Erowid References Database
Pepin G, Cheze M, Billault F, Gaillard Y.
“New hallucinogenic in Europe: Ayahuasca or the Vine of the Spirit”.
Journal of Forensic Medicine (france). 2000;43(7-8).
The hallucinogenic plants are known since times immemorial The psychedelic movement of the 70s associated with the chemistry of the industrial era has given rise to LSD (diethyl amide 25 of lysergic acid) and later to the designer drugs [20,22]. However, the natural hallucinogenics are becoming more important and their consumption tends to become more and more common.
There exists a hunger for stimuli on the part of consumers of psychoactive products, who constantly sift the data published in the scientific literature and redistribute it to the public at large via the internet.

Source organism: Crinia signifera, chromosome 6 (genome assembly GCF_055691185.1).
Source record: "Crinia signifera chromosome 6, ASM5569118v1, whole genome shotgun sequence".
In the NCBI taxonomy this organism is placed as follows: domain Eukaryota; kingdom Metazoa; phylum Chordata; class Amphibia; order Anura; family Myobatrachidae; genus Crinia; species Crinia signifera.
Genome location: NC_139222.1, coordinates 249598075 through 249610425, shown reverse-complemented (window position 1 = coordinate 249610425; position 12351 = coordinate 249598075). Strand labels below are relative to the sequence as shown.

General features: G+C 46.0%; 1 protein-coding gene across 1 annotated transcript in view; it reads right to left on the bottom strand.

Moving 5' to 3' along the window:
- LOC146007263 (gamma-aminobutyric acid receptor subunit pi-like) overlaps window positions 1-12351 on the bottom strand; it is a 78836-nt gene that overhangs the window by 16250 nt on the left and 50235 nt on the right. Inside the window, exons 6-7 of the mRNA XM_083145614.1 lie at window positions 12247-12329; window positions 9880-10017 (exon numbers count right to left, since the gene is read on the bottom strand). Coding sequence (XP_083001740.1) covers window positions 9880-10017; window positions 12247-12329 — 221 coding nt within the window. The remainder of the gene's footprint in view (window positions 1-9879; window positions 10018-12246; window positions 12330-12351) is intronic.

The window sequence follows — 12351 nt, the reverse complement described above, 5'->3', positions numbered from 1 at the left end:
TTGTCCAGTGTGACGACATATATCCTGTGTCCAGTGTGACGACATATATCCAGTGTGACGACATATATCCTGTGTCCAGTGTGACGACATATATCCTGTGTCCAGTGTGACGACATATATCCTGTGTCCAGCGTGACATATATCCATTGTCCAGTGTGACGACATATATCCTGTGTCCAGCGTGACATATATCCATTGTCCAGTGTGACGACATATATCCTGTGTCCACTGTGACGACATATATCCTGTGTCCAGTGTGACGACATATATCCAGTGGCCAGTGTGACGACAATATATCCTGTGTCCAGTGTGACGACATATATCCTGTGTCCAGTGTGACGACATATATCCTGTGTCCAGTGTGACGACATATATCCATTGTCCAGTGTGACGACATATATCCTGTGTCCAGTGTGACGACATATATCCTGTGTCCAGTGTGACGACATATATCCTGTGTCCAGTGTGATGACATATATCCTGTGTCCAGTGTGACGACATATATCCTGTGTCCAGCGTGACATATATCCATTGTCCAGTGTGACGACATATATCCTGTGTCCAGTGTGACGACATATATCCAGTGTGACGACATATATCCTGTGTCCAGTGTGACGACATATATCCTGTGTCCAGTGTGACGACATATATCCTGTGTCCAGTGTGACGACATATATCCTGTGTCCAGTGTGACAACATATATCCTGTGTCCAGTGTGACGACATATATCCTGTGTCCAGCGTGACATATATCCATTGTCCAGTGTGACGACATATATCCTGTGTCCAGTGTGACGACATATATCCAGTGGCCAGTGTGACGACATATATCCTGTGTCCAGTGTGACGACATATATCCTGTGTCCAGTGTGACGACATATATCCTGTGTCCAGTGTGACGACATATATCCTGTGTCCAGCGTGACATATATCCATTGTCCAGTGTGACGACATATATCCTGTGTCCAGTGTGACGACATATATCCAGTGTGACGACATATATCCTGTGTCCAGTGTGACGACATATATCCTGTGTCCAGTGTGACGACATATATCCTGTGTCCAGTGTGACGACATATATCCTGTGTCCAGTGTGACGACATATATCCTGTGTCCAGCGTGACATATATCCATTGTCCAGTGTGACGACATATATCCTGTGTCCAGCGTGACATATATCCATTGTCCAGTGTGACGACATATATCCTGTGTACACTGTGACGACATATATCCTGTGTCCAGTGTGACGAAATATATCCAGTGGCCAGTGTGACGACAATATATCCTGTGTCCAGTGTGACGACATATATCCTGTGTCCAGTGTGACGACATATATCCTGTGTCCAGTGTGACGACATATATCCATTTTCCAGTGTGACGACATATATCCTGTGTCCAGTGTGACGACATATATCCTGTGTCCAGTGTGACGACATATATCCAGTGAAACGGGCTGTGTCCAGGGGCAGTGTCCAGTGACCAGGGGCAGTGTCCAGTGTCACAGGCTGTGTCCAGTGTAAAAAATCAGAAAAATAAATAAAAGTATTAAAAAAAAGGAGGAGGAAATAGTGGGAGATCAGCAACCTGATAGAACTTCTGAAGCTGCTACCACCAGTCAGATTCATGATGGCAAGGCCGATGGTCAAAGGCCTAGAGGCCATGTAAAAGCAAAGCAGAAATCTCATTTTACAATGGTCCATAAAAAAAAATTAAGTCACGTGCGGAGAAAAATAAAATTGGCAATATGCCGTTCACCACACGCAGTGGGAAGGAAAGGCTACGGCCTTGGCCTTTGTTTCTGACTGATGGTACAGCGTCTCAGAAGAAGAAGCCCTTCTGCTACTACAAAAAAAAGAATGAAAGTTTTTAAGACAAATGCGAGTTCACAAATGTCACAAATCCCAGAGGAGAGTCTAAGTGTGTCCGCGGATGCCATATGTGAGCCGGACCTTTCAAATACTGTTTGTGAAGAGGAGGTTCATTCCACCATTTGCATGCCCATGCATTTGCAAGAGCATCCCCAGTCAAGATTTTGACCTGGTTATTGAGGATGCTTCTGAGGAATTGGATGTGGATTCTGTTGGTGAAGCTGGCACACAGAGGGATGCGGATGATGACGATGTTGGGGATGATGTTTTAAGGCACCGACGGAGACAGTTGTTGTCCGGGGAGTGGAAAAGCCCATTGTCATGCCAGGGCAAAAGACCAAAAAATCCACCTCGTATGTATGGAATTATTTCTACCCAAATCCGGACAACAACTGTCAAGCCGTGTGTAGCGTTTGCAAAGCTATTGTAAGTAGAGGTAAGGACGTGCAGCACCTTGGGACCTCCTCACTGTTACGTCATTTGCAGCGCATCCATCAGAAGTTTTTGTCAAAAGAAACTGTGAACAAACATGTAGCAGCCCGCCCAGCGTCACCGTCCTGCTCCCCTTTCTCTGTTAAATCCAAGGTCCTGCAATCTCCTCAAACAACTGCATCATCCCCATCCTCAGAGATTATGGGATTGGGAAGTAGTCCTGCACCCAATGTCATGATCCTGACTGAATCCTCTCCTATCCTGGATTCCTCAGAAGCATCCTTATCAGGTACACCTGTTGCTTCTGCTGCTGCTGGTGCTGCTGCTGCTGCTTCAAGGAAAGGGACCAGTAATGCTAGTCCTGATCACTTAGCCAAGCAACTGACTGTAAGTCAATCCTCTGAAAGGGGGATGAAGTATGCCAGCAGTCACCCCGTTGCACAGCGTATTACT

The emergence of syncretic cults that belong to the movement of a return to nature as well as the infatuation for “organic” products represent another vector of hallucinogenic propagation . Their use in primitive or industrialized societies may be considered as an ancestral custom which became dangerous, however the hallucinogenic plants took an important cultural part in the past that may endure.
|Notes # : ayahuasca europe
[ Cite HTML